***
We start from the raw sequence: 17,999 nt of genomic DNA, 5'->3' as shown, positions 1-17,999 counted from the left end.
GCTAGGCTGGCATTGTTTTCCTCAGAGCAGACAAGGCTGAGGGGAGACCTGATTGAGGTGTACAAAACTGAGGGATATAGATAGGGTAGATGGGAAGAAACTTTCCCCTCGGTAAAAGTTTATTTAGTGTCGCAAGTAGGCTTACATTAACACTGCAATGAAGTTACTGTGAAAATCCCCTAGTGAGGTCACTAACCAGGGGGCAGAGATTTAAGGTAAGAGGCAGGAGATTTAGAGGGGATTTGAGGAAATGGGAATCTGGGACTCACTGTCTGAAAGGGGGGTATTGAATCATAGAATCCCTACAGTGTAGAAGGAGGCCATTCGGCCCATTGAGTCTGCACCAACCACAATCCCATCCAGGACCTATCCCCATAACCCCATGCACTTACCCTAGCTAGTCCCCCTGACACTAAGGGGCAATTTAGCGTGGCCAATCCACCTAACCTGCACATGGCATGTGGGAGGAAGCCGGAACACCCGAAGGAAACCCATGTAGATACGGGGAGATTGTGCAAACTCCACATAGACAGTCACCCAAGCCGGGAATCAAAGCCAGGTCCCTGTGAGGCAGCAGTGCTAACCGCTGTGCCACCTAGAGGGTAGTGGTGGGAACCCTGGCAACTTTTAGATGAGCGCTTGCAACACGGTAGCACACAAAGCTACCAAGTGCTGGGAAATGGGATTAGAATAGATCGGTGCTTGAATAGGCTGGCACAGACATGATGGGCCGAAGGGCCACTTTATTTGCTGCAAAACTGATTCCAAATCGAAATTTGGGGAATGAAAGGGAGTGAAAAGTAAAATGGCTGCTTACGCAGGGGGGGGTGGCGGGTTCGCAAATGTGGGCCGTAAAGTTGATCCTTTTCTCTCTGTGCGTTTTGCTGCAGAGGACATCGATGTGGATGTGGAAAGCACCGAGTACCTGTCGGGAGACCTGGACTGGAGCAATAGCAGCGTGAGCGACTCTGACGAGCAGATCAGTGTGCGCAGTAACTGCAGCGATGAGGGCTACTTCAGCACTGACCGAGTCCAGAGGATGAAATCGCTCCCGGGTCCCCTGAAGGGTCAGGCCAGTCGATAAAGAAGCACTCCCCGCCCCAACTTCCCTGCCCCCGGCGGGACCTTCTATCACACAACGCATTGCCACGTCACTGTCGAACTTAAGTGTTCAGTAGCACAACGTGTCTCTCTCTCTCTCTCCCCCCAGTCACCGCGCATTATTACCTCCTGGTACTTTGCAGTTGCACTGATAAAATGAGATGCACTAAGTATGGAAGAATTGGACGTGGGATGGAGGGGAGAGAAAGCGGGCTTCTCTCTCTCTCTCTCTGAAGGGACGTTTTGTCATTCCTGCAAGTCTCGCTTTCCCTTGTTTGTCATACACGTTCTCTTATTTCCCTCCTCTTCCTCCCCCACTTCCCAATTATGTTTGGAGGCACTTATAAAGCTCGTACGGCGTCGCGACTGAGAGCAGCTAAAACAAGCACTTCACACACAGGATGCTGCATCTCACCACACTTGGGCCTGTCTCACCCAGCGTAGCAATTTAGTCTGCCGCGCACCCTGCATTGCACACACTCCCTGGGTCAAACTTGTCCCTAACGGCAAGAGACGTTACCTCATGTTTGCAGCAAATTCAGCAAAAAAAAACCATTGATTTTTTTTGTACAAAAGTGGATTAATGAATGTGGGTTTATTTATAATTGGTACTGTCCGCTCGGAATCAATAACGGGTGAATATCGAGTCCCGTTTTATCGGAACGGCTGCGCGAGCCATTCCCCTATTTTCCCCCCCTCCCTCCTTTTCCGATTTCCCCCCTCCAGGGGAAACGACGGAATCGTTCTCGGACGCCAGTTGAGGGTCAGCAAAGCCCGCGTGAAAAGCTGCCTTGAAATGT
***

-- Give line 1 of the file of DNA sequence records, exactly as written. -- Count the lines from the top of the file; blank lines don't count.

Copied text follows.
We start from the raw sequence: 17,999 nt of genomic DNA, 5'->3' as shown, positions 1-17,999 counted from the left end.